I hope this has been an encouraging "series." I purposely tried to not give it all away at once. Imagine the perfect patience of Jesus, who was asked how to obtain eternal life, and He simply replied, "You know the law" - without going on to further explain the "full gospel!" Rather, He waited patiently for the law to fulfill its purpose in the lives of those He spoke with! I could barely wait two days to "top off" what I was trying to share here. :)

Part 1 - Part 2 - Part 3 - Part 4 - Part 5


  1. Joel,

    This has been a great series! Thank you! I've noticed a couple of responses when people find that their lives do demonstrate the love that Jesus commanded. They either try harder, or they admit the possibility and trust God's grace and the work of the Holy Spirit in their lives. Thank you for pointing us to grace.


  2. Great great stuff! I wholeheartedly agree (though I'm reading backwards and I probably shouldn't hehe). As soon as I get around to it I'll be putting up a link to you if you don't mind.

    You have done an excellent job explaining law and the commands of Jesus and how it all relates--or doesn't--to us as believers.

  3. Alan,

    I used to be the one who would "try harder," and I had a few seeming victories here and there - but it was mostly a life of defeat in trying to fulfill all the "stuff" of the Christian life. I still find myself going back to "trying" sometimes, but as I give myself over to allowing the Holy Spirit to work in and through me, I find "victory" like I would never have known otherwise. And then it becomes more and more true, that the "glory" is God's, and not my own, since it's His work all along. :)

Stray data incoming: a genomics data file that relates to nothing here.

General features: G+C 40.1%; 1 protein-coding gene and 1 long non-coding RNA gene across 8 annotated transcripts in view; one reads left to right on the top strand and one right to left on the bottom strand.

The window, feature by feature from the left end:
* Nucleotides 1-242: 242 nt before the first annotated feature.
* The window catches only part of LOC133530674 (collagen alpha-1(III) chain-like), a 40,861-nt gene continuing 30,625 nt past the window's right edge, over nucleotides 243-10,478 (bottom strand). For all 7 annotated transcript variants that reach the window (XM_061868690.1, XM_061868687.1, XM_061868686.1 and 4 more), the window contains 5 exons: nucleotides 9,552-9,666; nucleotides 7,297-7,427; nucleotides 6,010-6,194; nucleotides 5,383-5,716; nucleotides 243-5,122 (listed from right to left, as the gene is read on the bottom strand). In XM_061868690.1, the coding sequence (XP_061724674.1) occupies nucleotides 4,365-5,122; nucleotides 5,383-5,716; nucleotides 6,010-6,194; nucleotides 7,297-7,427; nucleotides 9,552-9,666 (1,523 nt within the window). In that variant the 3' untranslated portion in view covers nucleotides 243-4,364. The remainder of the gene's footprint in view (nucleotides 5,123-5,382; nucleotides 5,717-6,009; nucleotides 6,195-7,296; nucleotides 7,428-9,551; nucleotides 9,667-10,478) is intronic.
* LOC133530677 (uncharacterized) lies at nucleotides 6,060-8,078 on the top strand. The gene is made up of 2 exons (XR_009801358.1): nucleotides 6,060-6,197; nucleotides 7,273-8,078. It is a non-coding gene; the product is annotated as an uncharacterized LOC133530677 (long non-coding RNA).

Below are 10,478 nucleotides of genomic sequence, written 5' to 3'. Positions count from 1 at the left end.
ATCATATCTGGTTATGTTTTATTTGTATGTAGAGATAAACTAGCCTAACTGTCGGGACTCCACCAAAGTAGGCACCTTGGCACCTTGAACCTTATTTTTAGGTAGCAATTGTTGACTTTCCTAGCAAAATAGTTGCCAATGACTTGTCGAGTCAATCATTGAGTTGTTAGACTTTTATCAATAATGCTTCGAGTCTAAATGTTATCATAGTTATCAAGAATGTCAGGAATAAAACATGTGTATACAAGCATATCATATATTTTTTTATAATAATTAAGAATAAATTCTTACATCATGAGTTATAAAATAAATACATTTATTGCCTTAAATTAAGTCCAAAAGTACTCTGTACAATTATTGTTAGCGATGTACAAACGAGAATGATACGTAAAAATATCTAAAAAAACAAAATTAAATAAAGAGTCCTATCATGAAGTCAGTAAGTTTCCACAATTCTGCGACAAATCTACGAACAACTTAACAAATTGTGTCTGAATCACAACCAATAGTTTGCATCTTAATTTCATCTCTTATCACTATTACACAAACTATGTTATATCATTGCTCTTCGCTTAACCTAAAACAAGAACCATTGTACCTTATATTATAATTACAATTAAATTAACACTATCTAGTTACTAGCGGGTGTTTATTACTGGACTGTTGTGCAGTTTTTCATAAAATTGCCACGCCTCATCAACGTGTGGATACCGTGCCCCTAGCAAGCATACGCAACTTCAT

4. Jul,

    You're cheating by reading it backwards! You're getting to my point before you give me a chance to actually build it. :)

  5. Joel--

    This was a great series. I spent so long in the 'try harder' mode and it is EXHAUSTING. I see that when I grasp that all that I am, my standing before God, everything I do that is worth doing-- is a gift from God, in fact, a work of God, and cannot be earned, it finally frees me to truly love.
    Kathy J

  6. Joel,

    I hope many are able to read your series of posts. Remembering my younger days I can identify with the hopelessness, and defeat you say you experienced.

    God bless,

  7. Amen Kathy! God prepared the works beforehand, that we should walk in them, by His grace. :) Trying harder is like walking backwards on an escalator. Hehe. You sure get a workout but you don't get anywhere!

  8. Aussie John,

    Hopelessness and defeat sure aren't what life in Christ is meant to be, is it? :) I truly hope and pray for Christians who are struggling (or even who think they're doing OK!), to come to understand and experience the fullness and power of grace, as "faith works in them through love."